Italy's Civil Protection agency said Tuesday that technical studies indicated the deformed hull of the ship created too many safety concerns to continue the search within it. Relatives of the missing and diplomatic officials representing their countries have been informed of the decision, it said in a statement.
The search for the missing will continue along the coastline and in the waters surrounding the Costa Concordia.
The last time anyone was found alive was Jan. 15.
The Costa Concordia hit a reef Jan. 13 when the captain deviated from his planned route, creating a huge gash that capsized the ship. More than 4,200 people were on board.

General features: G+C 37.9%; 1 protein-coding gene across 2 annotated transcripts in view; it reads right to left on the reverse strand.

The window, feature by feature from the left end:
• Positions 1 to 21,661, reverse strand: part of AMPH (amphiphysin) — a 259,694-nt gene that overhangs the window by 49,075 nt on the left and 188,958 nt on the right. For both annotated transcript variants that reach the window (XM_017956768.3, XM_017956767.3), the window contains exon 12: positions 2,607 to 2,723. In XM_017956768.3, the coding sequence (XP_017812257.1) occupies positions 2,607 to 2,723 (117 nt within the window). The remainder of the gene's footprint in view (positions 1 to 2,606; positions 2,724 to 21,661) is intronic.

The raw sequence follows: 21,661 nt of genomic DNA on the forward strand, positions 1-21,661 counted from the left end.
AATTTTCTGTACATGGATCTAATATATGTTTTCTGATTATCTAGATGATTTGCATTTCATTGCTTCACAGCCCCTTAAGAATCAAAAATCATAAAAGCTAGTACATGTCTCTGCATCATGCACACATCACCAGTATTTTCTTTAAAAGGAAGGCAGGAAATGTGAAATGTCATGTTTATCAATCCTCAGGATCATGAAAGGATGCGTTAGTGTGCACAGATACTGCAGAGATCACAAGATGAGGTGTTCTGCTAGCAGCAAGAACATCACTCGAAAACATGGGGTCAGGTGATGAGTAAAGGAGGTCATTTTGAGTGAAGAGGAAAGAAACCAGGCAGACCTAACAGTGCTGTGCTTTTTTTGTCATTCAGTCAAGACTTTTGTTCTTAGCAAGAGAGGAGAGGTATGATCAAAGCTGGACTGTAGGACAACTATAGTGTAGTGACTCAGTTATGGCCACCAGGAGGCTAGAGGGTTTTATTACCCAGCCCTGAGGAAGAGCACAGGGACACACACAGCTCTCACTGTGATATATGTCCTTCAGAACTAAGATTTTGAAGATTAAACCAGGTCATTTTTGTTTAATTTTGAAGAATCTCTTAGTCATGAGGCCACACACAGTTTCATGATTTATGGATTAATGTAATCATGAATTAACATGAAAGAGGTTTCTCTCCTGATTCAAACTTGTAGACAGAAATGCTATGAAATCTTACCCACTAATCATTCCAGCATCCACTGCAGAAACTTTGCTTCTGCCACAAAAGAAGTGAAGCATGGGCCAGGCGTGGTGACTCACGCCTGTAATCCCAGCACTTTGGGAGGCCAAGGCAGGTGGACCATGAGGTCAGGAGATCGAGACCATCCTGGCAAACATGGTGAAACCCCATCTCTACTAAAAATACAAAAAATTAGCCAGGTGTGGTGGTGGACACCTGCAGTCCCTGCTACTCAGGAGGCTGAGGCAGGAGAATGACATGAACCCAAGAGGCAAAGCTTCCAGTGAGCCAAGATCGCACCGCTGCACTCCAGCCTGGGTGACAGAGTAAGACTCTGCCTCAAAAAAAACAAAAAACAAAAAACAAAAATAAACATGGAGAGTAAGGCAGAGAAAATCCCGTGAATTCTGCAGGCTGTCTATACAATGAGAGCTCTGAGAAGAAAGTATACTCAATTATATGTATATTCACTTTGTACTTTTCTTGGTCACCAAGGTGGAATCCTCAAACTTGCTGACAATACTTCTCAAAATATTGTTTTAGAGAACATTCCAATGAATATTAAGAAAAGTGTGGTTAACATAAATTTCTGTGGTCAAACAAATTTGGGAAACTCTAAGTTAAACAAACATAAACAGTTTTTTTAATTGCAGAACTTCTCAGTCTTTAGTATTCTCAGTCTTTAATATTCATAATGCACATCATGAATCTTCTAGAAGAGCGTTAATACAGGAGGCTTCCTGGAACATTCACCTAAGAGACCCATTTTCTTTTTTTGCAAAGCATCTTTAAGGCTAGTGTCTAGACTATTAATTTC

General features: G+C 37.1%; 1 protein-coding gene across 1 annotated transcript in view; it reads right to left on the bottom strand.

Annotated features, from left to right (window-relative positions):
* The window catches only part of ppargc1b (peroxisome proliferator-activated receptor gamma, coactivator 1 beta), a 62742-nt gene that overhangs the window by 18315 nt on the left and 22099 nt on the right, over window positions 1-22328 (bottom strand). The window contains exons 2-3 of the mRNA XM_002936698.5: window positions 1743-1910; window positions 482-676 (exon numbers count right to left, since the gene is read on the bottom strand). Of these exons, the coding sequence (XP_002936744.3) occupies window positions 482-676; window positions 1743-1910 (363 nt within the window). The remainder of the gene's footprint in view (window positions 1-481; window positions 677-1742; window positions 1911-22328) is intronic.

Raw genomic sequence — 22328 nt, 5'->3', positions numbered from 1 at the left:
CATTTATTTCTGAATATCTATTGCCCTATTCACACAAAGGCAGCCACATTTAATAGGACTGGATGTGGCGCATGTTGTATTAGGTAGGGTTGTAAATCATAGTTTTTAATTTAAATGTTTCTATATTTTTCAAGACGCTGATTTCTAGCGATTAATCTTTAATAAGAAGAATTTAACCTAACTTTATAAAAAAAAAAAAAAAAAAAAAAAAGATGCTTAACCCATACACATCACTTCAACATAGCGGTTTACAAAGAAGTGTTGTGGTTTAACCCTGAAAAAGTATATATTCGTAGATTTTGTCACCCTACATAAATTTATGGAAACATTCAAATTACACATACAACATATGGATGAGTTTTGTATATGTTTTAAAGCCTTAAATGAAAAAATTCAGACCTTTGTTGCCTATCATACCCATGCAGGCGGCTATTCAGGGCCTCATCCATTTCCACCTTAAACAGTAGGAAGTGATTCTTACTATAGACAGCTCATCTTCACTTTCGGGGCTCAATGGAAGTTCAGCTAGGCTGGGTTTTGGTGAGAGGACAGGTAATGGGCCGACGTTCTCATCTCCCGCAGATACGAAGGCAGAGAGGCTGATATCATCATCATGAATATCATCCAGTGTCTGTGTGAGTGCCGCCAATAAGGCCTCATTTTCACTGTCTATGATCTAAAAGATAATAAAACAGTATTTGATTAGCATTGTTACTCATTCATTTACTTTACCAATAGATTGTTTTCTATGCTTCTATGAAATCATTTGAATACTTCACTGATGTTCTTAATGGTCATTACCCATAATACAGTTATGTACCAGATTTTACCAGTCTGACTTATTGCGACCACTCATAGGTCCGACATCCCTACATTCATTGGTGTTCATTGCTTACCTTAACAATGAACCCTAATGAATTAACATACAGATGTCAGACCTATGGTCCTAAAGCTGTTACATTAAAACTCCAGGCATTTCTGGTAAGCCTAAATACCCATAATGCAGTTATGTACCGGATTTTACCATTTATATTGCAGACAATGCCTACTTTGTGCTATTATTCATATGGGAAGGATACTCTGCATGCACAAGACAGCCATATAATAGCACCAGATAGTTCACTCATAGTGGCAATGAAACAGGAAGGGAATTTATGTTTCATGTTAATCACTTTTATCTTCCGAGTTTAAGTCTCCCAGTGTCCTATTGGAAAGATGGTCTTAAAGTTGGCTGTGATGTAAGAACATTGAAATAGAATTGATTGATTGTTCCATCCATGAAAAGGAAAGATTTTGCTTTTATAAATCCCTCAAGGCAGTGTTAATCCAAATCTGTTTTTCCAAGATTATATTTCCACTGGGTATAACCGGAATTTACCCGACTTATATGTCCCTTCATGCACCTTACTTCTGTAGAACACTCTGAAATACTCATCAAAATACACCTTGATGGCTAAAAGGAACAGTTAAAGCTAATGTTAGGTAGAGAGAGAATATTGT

Seventeen bodies have been recovered since the accident. Sixteen people are listed as missing, but they are presumed dead.
Italian authorities are now focusing their attention on preventing an environmental disaster. The ship contains about 500,000 gallons of heavy fuel and other pollutants, and fears are growing that those pollutants could spill out, damaging a pristine environment that is home to dolphins, whales and other marine life.
Franco Gabrielli, the head of Italy's civil protection agency, said it could take a full seven to 10 months to remove the ship.
The Associated Press contributed to this story.